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Tim Cahill volley: Australian admits he was 'never the best' despite wonder goal against the Netherlands

Former Millwall and Everton man 'fought through adversity' his whole career

Millwall will be gratified to know that its part has been recognised in a goal of the Marco van Basten class, which will feature in compilations of the greatest World Cup strikes for years to come.

Tim Cahill, whose renaissance at this World Cup in a young Australian side of huge spirit, admitted in the aftermath of his volley against the Netherlands that he “was never the best player.”

Yet it was the New Den – and also Goodison Park – to which the 34-year-old ascribes the spirit which has seen him and his compatriots deliver such joy here.

It was observed after that strike against the Netherlands that Cahill has never possessed the talent of Mark Viduka, or the imagination of Harry Kewell. Yet he is the most important player in Australian football history now, integral to the wonderful campaign of 2006 and to the 2014 tour which has brought triumph of a losing kind. Those who have watched the nation at close quarters these past few weeks will tell you that it is Cahill’s enthusiasm with with the young – and not especially gifted - squad which has impressed the most. Some in the Australian press corps feared annihilation here. It has been anything but that.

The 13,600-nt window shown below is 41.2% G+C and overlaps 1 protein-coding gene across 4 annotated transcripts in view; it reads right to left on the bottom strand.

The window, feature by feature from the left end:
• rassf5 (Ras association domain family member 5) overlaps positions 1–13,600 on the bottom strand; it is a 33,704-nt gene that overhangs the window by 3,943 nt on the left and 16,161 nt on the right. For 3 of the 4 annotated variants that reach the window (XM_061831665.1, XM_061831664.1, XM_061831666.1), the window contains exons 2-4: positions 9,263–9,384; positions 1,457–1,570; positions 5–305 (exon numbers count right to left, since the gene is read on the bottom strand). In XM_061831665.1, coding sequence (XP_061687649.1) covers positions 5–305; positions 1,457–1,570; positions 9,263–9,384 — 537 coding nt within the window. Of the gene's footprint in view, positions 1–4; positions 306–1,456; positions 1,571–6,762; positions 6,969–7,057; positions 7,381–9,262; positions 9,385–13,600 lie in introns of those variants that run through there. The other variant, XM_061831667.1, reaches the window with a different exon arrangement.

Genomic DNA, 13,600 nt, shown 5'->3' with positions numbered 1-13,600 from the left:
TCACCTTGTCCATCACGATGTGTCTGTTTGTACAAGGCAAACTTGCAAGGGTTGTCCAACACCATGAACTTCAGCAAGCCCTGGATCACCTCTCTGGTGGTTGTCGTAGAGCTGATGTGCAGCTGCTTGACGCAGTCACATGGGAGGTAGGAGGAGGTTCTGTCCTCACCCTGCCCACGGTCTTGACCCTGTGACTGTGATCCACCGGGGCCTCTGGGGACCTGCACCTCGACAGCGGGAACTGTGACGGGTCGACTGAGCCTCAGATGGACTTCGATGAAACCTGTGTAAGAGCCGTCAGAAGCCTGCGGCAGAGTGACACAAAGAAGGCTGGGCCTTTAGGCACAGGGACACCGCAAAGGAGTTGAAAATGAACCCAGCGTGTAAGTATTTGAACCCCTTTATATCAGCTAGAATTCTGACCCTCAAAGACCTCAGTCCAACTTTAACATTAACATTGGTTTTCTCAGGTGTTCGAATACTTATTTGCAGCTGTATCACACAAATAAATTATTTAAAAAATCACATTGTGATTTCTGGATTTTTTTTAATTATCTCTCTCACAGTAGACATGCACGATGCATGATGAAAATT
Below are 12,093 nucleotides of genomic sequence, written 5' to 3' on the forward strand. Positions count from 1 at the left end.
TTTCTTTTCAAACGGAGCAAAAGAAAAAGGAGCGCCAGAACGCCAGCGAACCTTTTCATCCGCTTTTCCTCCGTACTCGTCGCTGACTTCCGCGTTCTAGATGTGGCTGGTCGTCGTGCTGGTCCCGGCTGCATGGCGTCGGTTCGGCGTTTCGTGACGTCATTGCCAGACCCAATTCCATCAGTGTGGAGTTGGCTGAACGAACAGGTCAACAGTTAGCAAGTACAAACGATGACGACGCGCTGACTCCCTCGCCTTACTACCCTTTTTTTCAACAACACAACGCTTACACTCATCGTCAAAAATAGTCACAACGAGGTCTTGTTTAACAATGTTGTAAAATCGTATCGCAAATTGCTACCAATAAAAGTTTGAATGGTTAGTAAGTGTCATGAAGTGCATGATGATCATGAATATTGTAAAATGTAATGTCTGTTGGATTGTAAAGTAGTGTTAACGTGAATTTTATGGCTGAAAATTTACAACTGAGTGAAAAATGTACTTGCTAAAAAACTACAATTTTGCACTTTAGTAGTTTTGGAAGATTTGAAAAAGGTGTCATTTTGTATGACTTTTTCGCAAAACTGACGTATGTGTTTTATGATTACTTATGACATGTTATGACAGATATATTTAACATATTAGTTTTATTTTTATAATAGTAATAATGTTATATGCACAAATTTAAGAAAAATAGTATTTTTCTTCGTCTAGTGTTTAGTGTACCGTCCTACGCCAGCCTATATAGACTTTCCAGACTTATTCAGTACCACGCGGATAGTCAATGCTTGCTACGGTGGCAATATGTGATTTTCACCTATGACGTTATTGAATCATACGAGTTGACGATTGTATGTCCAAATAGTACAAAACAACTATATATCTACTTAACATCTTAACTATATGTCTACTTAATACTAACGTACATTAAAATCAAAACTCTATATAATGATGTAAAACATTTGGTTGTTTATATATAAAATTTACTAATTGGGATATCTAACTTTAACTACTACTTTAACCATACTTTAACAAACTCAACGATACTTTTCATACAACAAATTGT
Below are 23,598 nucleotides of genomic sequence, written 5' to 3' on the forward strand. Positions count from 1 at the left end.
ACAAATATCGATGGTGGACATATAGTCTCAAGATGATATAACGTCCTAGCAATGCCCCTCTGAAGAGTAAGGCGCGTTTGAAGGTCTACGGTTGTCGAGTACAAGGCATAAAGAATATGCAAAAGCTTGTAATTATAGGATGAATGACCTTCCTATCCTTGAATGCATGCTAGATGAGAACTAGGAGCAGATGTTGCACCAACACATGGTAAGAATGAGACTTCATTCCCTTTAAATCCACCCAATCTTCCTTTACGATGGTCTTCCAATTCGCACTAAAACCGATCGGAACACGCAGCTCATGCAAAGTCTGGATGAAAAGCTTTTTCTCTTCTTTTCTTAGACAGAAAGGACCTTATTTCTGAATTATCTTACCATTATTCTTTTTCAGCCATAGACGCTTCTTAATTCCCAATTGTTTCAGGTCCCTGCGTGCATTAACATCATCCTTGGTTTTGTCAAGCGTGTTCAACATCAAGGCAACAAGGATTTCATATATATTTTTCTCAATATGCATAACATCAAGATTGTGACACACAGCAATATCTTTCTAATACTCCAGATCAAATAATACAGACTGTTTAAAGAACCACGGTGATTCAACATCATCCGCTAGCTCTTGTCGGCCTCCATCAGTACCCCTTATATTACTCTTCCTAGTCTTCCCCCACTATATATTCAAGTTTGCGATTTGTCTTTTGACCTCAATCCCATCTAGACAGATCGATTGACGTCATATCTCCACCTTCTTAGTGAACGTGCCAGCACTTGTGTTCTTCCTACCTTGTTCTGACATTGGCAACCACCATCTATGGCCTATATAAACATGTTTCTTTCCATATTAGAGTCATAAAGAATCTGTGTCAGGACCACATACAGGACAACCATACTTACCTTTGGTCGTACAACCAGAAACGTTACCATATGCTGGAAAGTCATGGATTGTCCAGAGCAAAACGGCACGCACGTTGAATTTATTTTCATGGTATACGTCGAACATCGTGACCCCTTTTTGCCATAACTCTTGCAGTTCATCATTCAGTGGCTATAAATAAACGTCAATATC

“I suppose I have always fought against adversity in football,” Cahill said. “When you have a heart that you learned from Millwall and Everton and a knowledge how to play English style football, they can’t stop you and you produce moments like that today. I score goals like that every day in the garden so to do it on the biggest stage in the world makes me very proud.”

That adversity has come in many guises. The English audience which has marvelled at Cahill’s capabilities, now he is with the New York Red Bulls, might have forgotten that he did not win his long fight to play for Australia until the age of 23. That belief that he was not cut out for the greatness led him to play for the under-20 team of Samoa, where his mother was born, and it required a change of FIFA eligibility rules before he could play for Australia.

Cahill celebrates his wonder volley

 It was odd to see that strike in Porto Alegre coming from a No 4, though Cahill’s shirt number seems characteristic of his lack of pretension about being a great goalscorer. “[I wear the number] because I am a defensive attacking forward!” he said. “When you look at that number, it actually serves me well.”